Tours and Activities:
Fortress of MinePablo Etchevers Pablo Etchevers
The Fortress is nothing else but an old fort used for war and logistics, which stands inside Santa Teresa National Park and is surrounded by palm trees and dunes and features an exclusive view of the Atlantic Ocean.
The place is big from all points of view. It might be said that it is majestic, and then start telling a story that involves the Portuguese, the Spanish, the English, pirates and criollos.
The first thing to catch the attention of visitors is the height of its walls and the yellowish-ocher color they have acquired with the passing of time and due to its proximity to the sea. Its giant walls, its control towers and its huge main gate give clear evidence that this place used to be a great fort which could not be entered without a previous invitation.
Located inside Santa Teresa National Park, the fort began to be built by the Portuguese in 1762. Before the construction works were completed, it was taken as a war taking by the Spaniards, who finished its construction after a while.
This used to be a strategic point in the maps of those days. The then viceroy -don Pedro Antonio de Cevallos Cortés y Calderón- resolved that it should become a huge fortress whose aim would be to maintain the Spanish empire in the region.
Maintaining the Empire
The aim was fulfilled as soon as the construction was taken from the Portuguese. After this, constant disputes were held with all those who wished to take over it. After the Big War (a conflict between the countries in the Río de la Plata and the international powers with which they held relationships between 1839 and 1851), this place was thrown into oblivion and the sand did a good job in burying it. It was abandoned and it was not until 1928 that it was rebuilt in order to turn it into a tourist attraction.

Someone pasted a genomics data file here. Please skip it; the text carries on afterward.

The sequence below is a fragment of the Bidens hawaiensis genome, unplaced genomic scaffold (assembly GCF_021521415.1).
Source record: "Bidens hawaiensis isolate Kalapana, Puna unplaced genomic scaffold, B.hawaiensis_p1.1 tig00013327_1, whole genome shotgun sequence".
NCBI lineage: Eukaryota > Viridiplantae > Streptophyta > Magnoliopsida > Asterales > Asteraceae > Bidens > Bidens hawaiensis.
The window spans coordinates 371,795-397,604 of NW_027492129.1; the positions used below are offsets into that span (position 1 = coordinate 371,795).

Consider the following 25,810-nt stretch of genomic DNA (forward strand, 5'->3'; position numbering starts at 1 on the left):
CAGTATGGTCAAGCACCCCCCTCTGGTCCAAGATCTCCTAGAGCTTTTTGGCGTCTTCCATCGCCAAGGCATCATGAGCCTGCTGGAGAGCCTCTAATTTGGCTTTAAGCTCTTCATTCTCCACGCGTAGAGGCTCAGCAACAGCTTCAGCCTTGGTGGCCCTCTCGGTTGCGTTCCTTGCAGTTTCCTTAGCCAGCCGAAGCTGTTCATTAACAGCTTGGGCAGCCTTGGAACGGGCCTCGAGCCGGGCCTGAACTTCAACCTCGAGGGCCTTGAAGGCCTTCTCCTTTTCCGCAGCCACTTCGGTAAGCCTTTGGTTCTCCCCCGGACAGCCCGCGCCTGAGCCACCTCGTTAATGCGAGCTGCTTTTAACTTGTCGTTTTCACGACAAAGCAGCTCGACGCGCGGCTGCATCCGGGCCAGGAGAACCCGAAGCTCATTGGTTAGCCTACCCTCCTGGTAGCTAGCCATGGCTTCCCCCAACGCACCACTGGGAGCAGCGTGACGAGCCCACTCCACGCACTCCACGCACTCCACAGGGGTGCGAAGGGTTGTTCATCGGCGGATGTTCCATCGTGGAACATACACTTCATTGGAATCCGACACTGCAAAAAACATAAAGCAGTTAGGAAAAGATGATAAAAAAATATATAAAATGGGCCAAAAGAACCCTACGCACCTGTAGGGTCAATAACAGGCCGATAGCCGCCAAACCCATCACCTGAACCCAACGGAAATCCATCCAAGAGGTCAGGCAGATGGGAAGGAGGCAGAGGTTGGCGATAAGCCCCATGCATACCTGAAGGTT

For such purpose, the intervention of archeologist Horacio Arredondo was necessary. He began the recovery tasks and the search for remains that might give material testimony of those days. He also had the great idea of planting a wood in the area so that the live sand hills would not invade the huge treasure and cultural - historic heritage we can appreciate today.
Tourism for All
At present, visitors are amazed at what they see and at the accounts given by the guides during the tours which go around the fort, especially in the summer. It is possible to see the large walls perfectly joint together in order to resist the shooting as well as the constructions hidden inside the fortress: a chapel, an arsenal, a small museum and a collection of weapons used in that period.
Visitors just need to cross the big entrance gate and imagine how difficult it used to be reaching this place for someone unexpected or unwanted.
Today, archeology and anthropology students from the entire Department of Rocha find an extraordinary deal of examples for their field outings in this area. From the natives’ hills (which used to be the mounds where the natives used to bury their ancestors along with their belongings) up to other historical sites forgotten in the past.
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